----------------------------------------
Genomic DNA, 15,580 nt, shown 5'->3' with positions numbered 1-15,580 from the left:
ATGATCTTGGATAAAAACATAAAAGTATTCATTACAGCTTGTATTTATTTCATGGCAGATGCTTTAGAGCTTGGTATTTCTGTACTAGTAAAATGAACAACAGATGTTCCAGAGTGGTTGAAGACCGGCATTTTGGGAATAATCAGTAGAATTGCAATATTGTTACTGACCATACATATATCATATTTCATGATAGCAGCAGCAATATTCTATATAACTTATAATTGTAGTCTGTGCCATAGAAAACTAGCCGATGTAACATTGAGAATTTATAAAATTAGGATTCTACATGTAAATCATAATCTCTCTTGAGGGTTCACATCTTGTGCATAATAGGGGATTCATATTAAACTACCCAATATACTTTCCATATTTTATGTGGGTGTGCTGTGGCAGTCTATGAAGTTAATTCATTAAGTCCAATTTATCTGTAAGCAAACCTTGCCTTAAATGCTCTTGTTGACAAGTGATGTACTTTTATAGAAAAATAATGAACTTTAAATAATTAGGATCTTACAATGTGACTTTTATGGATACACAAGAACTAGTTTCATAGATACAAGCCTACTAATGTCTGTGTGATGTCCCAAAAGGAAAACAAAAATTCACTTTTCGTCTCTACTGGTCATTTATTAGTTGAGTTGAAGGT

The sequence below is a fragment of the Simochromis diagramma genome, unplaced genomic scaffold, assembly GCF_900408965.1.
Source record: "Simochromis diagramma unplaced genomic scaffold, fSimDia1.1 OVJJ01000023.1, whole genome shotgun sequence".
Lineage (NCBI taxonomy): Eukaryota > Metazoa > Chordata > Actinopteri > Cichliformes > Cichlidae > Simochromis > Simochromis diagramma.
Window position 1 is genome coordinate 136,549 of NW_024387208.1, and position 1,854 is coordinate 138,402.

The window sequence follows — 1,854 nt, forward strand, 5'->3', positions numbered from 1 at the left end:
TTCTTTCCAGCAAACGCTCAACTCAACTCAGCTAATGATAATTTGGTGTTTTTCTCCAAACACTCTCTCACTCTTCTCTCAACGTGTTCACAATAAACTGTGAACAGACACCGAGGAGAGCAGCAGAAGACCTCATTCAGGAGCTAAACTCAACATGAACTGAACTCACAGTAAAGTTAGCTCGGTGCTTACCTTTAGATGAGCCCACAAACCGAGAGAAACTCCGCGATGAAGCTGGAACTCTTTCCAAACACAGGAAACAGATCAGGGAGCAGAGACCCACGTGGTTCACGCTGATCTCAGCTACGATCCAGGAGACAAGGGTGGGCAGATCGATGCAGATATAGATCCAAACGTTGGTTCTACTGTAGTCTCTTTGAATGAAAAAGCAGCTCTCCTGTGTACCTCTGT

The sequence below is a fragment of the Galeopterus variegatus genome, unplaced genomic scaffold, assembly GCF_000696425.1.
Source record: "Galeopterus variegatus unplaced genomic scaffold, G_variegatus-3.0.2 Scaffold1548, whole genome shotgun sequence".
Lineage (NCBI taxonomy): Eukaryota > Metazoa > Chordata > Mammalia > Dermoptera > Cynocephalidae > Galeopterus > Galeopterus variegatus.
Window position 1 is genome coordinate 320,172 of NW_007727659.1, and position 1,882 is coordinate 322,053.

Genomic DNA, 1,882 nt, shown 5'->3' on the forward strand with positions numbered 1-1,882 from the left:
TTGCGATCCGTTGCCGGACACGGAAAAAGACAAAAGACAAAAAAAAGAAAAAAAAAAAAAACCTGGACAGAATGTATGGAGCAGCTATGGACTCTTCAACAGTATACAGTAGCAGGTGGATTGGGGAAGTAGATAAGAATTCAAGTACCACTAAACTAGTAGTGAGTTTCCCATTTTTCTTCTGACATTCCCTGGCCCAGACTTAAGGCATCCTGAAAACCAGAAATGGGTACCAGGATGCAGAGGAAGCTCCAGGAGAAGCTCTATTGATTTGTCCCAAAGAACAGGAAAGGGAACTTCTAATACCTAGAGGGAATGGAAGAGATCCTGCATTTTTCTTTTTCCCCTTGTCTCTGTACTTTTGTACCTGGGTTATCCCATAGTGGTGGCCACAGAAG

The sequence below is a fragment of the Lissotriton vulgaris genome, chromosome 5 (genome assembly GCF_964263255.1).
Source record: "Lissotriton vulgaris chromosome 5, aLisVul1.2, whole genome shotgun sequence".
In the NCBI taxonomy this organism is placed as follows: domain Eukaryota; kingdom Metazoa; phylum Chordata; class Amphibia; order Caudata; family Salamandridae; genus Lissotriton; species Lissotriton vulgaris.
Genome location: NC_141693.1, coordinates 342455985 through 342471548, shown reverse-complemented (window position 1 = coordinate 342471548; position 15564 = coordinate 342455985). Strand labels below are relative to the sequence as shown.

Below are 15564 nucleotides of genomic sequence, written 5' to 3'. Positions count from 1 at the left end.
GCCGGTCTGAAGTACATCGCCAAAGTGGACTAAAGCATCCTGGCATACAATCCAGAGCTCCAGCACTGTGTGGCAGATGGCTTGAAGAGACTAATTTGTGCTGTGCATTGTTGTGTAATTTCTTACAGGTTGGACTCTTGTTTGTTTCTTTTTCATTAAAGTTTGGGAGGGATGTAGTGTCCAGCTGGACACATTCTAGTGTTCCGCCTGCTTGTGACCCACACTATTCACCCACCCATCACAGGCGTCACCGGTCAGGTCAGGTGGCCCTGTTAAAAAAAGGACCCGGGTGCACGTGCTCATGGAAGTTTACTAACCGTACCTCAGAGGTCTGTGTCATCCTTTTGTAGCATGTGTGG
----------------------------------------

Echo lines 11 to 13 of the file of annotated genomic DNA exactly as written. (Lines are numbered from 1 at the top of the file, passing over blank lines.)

Lineage (NCBI taxonomy): Eukaryota > Metazoa > Chordata > Mammalia > Dermoptera > Cynocephalidae > Galeopterus > Galeopterus variegatus.
Window position 1 is genome coordinate 320,172 of NW_007727659.1, and position 1,882 is coordinate 322,053.

Genomic DNA, 1,882 nt, shown 5'->3' on the forward strand with positions numbered 1-1,882 from the left: